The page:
Q: Well, your experience is a true testament to the fact that college players can make a big impact. Your U-20 team loaded with players that are spending time overseas and perhaps in Mexico and other leagues, but you had a handful of pretty effective players that were playing on college teams during your U-20 qualification, right Tab?
A: Yeah. We had a couple of guys from Indiana. We had a player from NC State, players from UCLA. We went into the World Cup qualifying process with four or five college players.
Q: Now what do you do about the fact that maybe some other colleges are saying, Hey, I want to do this. I want to be seen by Tab. I want my kids to be seen by Tab. You can only pick so many, so what do you say to those schools?
A: I think we just have to remain patient. From our end obviously we don’t necessarily run the league. We’re providing a new pathway. We’re trying to get the teams to get on board with this. I would like to see two, three years down the road, I would like to see most of the Division I schools playing a spring competition under the FIFA rules.
Q: Quoting Youth National Team Director, Jared Micklos. He also says “the growth of the Spring College Program in its second year is a testament to the leaders of these institutions for their work and effort to create the optimal environments for players. It’s beneficial to have more players 17 and older participating in standards-based competition.”
A: Yeah that’s absolutely right though. It is the leadership of those particular schools. It is the head coaches of those schools that are willing to think out of the box and be able to get on board. You know, sometimes it’s easy, you know, for the college coaches to just say, hey, you know, it’s a spring season, you know, who cares, you know, let’s just move on. I think these coaches really want to make a difference in the future of their players and their development. And I think all the credit definitely goes to them.
Q: I do like the statement that you both share when talking about how it’s beneficial to have more players 17 and older participating, but the bigger statement was that U.S. Soccer is proud to support the college game and these institutions and the evolution of the pathway for players transitioning from youth to college. That was important to see because I think sometimes people are wondering what does U.S. Soccer think of the college game and this initiative kind of says, you know, hey, we do care about it. We are paying attention to it.
A: Well we have always cared about it and we have always paid attention. I think there was a perception that we only cared about the kids who turned pro when they’re 16 and 17 and the fact is there’s a lot of college players that go through college and still become pros. I mean, you know, that’s what I did. I know that it’s different times certainly, but, there’s no question that there are many players who have the quality to become good pros for a long period of time that choose the college game as a pathway to get to the pro game.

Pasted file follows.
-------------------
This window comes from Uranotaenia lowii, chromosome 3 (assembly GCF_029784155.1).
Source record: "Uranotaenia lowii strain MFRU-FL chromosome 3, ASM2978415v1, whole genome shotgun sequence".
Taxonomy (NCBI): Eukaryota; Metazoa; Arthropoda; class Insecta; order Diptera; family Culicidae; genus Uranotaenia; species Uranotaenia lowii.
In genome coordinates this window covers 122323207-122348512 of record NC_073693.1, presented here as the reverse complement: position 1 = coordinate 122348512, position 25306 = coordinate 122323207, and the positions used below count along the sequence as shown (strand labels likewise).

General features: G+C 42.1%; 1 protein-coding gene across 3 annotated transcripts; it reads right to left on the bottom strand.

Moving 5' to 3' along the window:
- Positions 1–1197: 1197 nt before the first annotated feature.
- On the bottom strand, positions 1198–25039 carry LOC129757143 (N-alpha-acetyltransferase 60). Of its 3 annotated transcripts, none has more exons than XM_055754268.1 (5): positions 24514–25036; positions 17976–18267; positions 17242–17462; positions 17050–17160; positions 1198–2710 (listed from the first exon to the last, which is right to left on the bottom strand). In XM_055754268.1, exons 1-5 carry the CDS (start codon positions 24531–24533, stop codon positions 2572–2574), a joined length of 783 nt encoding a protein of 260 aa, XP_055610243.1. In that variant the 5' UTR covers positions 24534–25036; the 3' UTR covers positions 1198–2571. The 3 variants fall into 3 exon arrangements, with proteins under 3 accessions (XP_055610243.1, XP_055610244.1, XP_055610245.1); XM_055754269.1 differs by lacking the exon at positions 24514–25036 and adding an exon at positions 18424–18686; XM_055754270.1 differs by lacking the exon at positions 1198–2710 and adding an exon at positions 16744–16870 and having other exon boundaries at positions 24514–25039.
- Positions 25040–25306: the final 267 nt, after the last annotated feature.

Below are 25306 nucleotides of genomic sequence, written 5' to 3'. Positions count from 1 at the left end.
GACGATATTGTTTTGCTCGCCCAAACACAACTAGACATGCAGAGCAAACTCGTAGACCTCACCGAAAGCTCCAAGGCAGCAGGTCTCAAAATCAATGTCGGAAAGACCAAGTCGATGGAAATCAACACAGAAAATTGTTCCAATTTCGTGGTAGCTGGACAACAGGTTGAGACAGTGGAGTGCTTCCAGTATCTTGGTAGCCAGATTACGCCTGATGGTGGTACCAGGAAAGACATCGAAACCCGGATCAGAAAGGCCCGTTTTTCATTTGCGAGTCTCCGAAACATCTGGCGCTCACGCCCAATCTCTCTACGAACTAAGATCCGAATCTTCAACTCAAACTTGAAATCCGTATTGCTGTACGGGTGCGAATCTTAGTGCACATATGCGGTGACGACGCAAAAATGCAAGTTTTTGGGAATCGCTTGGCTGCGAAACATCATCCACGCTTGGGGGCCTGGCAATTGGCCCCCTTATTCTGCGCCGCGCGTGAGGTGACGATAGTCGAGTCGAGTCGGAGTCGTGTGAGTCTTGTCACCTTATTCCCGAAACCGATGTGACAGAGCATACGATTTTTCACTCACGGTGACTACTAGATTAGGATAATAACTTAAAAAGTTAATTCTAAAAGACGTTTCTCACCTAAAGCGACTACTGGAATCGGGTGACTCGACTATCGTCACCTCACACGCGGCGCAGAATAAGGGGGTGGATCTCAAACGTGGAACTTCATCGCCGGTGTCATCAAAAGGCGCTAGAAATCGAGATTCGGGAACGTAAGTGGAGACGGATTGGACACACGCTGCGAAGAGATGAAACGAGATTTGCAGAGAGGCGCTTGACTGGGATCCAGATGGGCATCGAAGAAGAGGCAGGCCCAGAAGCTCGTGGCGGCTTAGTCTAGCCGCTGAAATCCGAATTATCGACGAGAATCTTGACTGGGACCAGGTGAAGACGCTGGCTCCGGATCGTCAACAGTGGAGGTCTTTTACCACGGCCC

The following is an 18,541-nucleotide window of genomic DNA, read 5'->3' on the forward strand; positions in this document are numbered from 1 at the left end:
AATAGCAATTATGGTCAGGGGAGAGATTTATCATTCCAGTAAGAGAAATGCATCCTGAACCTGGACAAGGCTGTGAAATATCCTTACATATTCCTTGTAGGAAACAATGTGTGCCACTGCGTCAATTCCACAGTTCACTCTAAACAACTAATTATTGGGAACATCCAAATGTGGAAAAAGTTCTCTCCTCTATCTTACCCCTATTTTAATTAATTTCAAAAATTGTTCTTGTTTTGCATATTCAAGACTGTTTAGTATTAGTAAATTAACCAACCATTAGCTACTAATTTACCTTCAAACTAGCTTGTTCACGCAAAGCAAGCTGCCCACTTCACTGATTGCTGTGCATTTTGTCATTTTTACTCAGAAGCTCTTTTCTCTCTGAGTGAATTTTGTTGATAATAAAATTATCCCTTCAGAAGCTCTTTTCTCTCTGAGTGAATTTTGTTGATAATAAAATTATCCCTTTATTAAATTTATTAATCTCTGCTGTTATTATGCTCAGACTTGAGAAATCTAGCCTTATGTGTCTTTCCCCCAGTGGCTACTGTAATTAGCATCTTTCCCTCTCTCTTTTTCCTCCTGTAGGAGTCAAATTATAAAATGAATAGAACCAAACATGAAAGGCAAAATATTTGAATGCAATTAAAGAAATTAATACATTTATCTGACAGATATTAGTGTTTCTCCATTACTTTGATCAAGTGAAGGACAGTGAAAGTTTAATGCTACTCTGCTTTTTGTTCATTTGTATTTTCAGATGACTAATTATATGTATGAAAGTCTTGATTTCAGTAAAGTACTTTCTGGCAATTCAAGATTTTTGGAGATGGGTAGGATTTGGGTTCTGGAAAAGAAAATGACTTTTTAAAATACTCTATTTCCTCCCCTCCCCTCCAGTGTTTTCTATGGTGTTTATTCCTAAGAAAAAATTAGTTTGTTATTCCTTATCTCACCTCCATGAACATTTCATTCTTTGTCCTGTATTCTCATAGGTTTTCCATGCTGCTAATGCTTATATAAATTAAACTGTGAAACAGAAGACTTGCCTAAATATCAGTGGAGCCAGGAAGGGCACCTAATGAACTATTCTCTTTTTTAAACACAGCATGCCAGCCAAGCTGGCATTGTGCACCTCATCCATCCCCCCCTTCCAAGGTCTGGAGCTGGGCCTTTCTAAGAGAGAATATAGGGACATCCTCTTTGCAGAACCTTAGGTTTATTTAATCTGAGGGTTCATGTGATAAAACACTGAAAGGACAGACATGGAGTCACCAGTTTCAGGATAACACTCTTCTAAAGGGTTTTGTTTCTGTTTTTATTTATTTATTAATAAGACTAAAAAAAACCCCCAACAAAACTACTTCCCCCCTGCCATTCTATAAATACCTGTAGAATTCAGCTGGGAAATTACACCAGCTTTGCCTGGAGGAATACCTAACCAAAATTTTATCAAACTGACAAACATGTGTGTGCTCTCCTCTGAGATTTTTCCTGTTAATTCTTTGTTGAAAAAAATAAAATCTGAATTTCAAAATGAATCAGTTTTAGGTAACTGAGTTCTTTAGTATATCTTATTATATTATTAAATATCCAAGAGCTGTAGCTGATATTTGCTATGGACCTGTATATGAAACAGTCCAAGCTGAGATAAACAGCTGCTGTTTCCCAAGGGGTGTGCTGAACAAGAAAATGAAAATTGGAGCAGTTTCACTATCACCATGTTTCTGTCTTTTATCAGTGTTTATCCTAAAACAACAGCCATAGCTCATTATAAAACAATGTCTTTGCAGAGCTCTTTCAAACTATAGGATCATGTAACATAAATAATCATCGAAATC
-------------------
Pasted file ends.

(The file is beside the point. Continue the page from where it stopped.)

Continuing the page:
Q: I think that was important too, Tab, right? Because we don’t want to have any of those myths or those kinds of things out there and like you said, you’re a perfect testament, you played college. Even Claudia Reyna I think played three years in college, right? So that’s longer than most of the NBA guys, right?
A: There’s a lot of players who have done well after going to college and we continue to encourage that. Becoming a pro when you’re 16 and 17 is not for everybody and not everybody is ready, but it doesn’t mean that the 16 and 17-year-old who becomes a pro will necessarily be better when he’s 22 than a player who goes to college for one or two years because development for each individual is different.
Q: I said March 2nd because there’s already been some games played. North Carolina has played Duke, Wake Forest has played Clemson, Virginia has played Virginia Tech. But there’s some big games coming up. Boston College is going to play Syracuse on March 23, you’ve got Connecticut and Syracuse on April 6, you’ve got Connecticut and Providence on April 9 and down in the South Division, North Carolina and Wake Forest on April 6, Duke and Clemson on April 6, Virginia and Georgetown on March 30, these are some big time games, I don’t care, spring or fall.
A: Yeah, they’re all big games and I think the players like it and the coaches like it and in turn it makes the games very competitive and we like it.
Q: All right, perfect. Just to end it up, if there’s one message you want people to hear about why this is now in the second year, what would it be?
A: I think it is that it’s a growing program. I think when you do the right thing and when you’re doing the right thing for the players and players’ development I think everybody gets on board. So I’m looking forward to the future of this competition and for the spring season to become bigger and bigger.